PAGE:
End of grant and MRC/RCUK open access publications

Below is a FAQ we often get here at the School from projects that are funded by the RCUK.


We have an MRC-funded grant which was awarded before April 2013 and which ends 31 Dec 2015. The original budget contained a small amount of funds (£1890) for publications, which we have set aside. However, we are planning to publish ~4 papers which those funds will not stretch to; moreover, the papers won’t be submitted for publication now until after the grant has closed. How should I pay to make these papers Open Access if my grant was awarded before the 1st April 2013?


Since 1 April 2013, all the main Higher Eductaion Institutions (HEIs) have received a block grant to cover research publications costs. All publication costs related to papers covered by the RCUK policy are no longer included in Research Councils’ grants (see section 5.1.9 of the Applicant Handbook)

However, as the MRC already had an Open Access policy since 2006, most existing grants, awarded before the 1 April 2013 will have included some funding for publication costs.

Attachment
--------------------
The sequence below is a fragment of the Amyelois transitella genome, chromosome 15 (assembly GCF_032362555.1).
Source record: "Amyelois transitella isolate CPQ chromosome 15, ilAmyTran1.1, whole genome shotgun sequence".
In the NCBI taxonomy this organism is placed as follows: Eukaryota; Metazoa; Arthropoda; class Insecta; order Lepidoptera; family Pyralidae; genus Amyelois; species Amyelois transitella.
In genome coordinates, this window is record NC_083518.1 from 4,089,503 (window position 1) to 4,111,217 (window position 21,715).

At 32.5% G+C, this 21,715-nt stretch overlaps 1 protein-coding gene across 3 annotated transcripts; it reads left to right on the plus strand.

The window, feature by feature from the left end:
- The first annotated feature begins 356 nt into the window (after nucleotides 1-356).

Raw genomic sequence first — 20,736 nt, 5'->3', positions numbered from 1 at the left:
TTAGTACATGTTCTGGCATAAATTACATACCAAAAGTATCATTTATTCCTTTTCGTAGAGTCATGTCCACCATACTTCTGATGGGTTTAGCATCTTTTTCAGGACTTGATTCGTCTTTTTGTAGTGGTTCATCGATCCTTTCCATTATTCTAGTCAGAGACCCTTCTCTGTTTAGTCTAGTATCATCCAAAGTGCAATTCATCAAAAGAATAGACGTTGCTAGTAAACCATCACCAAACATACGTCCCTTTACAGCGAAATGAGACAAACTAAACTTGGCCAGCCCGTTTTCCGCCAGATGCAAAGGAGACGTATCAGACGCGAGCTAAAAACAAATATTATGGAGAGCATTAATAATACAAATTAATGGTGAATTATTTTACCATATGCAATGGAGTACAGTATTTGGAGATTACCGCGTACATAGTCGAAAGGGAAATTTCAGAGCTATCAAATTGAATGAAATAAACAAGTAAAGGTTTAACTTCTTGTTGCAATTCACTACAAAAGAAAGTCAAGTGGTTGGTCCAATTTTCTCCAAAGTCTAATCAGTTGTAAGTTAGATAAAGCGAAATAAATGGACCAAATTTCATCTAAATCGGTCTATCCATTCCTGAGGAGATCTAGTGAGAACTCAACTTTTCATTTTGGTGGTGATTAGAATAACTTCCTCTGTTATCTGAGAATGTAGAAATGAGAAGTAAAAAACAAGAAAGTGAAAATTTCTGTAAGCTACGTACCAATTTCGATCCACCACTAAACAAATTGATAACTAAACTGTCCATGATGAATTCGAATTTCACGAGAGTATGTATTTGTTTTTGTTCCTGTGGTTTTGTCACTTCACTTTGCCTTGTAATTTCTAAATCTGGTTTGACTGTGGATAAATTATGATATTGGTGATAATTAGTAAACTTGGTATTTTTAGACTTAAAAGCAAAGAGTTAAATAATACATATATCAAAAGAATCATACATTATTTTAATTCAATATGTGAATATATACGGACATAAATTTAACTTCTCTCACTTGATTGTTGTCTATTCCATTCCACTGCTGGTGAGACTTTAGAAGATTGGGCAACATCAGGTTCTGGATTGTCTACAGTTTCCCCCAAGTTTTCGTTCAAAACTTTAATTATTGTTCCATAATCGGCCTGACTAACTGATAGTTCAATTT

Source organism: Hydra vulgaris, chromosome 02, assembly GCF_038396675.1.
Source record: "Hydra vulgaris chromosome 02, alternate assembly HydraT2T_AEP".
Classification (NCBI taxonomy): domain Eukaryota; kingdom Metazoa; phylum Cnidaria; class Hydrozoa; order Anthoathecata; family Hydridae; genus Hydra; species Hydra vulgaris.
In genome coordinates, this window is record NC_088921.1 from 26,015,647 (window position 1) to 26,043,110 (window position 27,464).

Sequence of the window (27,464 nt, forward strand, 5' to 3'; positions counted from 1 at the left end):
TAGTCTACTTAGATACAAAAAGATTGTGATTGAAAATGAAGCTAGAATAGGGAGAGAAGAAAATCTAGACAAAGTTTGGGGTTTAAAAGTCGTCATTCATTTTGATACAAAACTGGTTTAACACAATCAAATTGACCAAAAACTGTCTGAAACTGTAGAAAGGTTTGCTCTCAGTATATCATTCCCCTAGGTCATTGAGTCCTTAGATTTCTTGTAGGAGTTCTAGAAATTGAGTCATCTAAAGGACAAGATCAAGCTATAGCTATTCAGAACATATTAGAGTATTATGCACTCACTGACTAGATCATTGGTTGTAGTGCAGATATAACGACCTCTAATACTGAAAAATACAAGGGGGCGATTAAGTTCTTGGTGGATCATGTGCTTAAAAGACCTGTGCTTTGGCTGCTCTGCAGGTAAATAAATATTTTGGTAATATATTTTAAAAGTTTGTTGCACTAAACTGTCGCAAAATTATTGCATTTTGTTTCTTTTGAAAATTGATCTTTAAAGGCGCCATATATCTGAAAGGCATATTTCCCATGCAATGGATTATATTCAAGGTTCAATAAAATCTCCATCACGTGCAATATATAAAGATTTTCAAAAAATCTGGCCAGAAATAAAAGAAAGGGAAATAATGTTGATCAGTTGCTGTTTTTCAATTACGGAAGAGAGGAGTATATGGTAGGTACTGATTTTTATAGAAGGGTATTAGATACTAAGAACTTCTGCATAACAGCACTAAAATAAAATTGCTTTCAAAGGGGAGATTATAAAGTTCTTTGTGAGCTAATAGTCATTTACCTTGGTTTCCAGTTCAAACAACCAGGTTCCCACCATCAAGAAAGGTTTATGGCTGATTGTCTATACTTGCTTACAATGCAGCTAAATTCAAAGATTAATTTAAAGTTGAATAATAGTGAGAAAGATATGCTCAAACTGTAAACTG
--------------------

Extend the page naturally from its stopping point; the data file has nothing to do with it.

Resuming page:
The Research Councils expect researchers to use up funding allocated for publications costs in their grants first, and then if the money has run out, or was never allocated in the grant, to use the RCUK Open Access policy block grant that your institution holds.

If the grant has ended, but papers are still produced based on the work funded through an MRC grant, then the researchers should call on the RCUK Open Access block grant for funding.

The School receives a block grant from RCUK in which to pay for Open Access charges, to cover the RCUK Open Access Policy which states that publications should be made Open Access. The Library administers this block grant on researchers’ behalf. Details of this and the Open Access requirements for RCUK funding can be found on the tab above


Will the block grant cover all publication charges, or only the open access portion (i.e. what about colour charges, extra page charges etc)?


In general yes, but because the fund is finite we cannot guarantee this can be paid for and therefore encourage authors to publish open access without incurring extra erroneous charges which are often unrelated to Open Access but outdated journal “costs”.


Further information and other FAQs are found from the Open Access webpages.

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